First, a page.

HANFORD — A group of Hanford high school students who are part of the Regional Advocate Countering Tobacco (ReACT) program are working to combat teen smoking throughout the city.

“We are a coalition made up mostly of teenagers in high school and we clean up tobacco litter throughout the city and the downtown park,” said youth member Darian Orduno.

Orduno and fellow member Cristina Carrera joined the ReACT program in Hanford after participating in a youth leadership summit program. There, they met program coordinator Jennifer Acidera, who introduced them to the efforts they are making to combat teen smoking.

“For our organization with the California Health Collaborative, we hold a youth leadership summit called Youth Quest,” Acidero said. “It was word of mouth that helped us keep this coalition youth group growing. It’s also an opportunity for them to earn public speaking skills and leadership advocacy.”

The ReACT program works with youth from all over the tri-county region. A total of 15 members from all three of Hanford’s high schools participate in monthly cleanups removing cigarette butts and litter throughout Hanford parks and downtown businesses.

“I started going to the meetings and realized it was a big problem in our community,” Carrera said.

Youth members participate in local and statewide events like Youth Quest and attend training for public speaking, developing public service announcements and becoming program spokespersons by working with local assembly members to help create policy changes for their communities.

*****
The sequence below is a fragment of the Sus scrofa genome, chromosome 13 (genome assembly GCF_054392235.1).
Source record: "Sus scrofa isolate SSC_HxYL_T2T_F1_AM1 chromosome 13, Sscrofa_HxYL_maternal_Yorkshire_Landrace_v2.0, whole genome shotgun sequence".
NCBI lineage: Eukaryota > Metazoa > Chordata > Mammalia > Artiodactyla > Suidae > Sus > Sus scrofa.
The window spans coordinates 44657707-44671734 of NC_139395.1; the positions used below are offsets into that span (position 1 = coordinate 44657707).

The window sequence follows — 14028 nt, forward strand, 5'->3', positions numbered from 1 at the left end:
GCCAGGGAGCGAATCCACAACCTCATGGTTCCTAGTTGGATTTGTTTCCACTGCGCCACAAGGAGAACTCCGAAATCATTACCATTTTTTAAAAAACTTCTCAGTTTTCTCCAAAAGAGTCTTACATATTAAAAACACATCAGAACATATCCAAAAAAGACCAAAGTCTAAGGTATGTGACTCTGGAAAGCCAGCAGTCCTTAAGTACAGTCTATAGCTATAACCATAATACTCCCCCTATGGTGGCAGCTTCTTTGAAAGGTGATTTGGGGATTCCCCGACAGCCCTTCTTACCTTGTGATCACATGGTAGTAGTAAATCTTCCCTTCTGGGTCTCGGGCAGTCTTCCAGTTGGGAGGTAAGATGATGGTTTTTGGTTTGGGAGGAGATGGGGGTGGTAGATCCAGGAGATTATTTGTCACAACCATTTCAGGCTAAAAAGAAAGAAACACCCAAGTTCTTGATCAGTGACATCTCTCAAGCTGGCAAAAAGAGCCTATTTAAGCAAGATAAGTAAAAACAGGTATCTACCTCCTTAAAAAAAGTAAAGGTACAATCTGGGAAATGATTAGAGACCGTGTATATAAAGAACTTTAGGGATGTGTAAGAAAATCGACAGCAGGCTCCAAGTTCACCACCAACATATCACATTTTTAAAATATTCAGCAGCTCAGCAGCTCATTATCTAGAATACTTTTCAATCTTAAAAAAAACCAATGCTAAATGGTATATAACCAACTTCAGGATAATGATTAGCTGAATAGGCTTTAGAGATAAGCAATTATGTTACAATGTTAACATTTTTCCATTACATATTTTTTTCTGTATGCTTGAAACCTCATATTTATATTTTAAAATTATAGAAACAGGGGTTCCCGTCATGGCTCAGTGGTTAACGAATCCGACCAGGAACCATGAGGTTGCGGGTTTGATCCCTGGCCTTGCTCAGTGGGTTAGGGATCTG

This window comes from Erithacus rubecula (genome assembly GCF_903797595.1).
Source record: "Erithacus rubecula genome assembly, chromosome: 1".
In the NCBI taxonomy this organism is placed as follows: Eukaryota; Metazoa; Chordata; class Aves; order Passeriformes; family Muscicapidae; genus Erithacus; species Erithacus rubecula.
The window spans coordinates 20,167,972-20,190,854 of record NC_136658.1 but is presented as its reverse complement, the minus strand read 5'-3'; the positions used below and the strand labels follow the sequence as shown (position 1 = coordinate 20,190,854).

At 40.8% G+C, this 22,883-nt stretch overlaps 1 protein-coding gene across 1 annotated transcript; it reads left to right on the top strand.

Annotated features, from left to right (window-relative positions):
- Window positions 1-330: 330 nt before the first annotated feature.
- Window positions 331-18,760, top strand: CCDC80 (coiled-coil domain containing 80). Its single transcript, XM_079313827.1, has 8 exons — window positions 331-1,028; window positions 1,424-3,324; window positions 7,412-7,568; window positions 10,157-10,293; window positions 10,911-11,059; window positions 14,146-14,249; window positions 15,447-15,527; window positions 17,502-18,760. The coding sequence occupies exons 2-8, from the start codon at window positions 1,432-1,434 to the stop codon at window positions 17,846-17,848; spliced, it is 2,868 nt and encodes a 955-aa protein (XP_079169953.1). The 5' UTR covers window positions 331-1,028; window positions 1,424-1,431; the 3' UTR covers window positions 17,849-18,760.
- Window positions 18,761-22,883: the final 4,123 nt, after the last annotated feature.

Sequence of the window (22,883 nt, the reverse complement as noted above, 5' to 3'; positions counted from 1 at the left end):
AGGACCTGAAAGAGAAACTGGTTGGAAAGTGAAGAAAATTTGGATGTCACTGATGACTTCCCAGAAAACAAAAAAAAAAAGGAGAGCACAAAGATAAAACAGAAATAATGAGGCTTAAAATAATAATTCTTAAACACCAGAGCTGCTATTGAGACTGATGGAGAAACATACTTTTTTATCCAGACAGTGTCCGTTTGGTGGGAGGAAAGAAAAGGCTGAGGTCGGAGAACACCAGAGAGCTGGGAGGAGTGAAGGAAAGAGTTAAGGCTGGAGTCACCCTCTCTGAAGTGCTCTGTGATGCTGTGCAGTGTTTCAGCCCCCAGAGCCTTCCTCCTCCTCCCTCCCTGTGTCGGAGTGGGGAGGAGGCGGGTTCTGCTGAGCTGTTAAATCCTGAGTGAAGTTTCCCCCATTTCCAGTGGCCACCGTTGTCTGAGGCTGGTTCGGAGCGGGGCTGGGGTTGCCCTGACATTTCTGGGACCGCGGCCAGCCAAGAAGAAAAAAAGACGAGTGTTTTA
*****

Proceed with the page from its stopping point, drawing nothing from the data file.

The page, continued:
Last year, the youth group was able to visit the state capitol and meet with legislators in their district, along with Senator Andy Vidak and Assembly member Rudy Salas.

Both Carrera and Orduno are juniors at Hanford High School. They say there is a park across from the school where students go to smoke. Many of them are smoking e-cigarettes – more commonly known as vaping – that are becoming very popular among youth.

The debate is still out on whether the use of e-cigarettes is a safer alternative to smoking regular cigarettes. There are some studies that have shown regular cigarette smokers who switch to e-cigarettes end up quitting.

E-cigarettes are battery-powered and heat up liquid that usually contain nicotine, flavorings and other additives, while cigarettes have a total of 599 additives that create 4,000 chemical compounds.  

Some of the dangers and concerns with e-cigarettes is their ability to mask the scent of whatever they are smoking, rendering them capable of smoking marijuana and other drugs.

Meanwhile, the ReACT youth members will continue to work to prevent the use of tobacco and other addictive related habits from reaching their fellow peers.

“One of our goals is to eliminate tobacco use, specifically for teens. I know there are going to be some people that are opposed to what we are doing,” said Orduno. “A lot of people from the community have watched us cleaning up the park and ask us why we are doing it. Some seem interested.”

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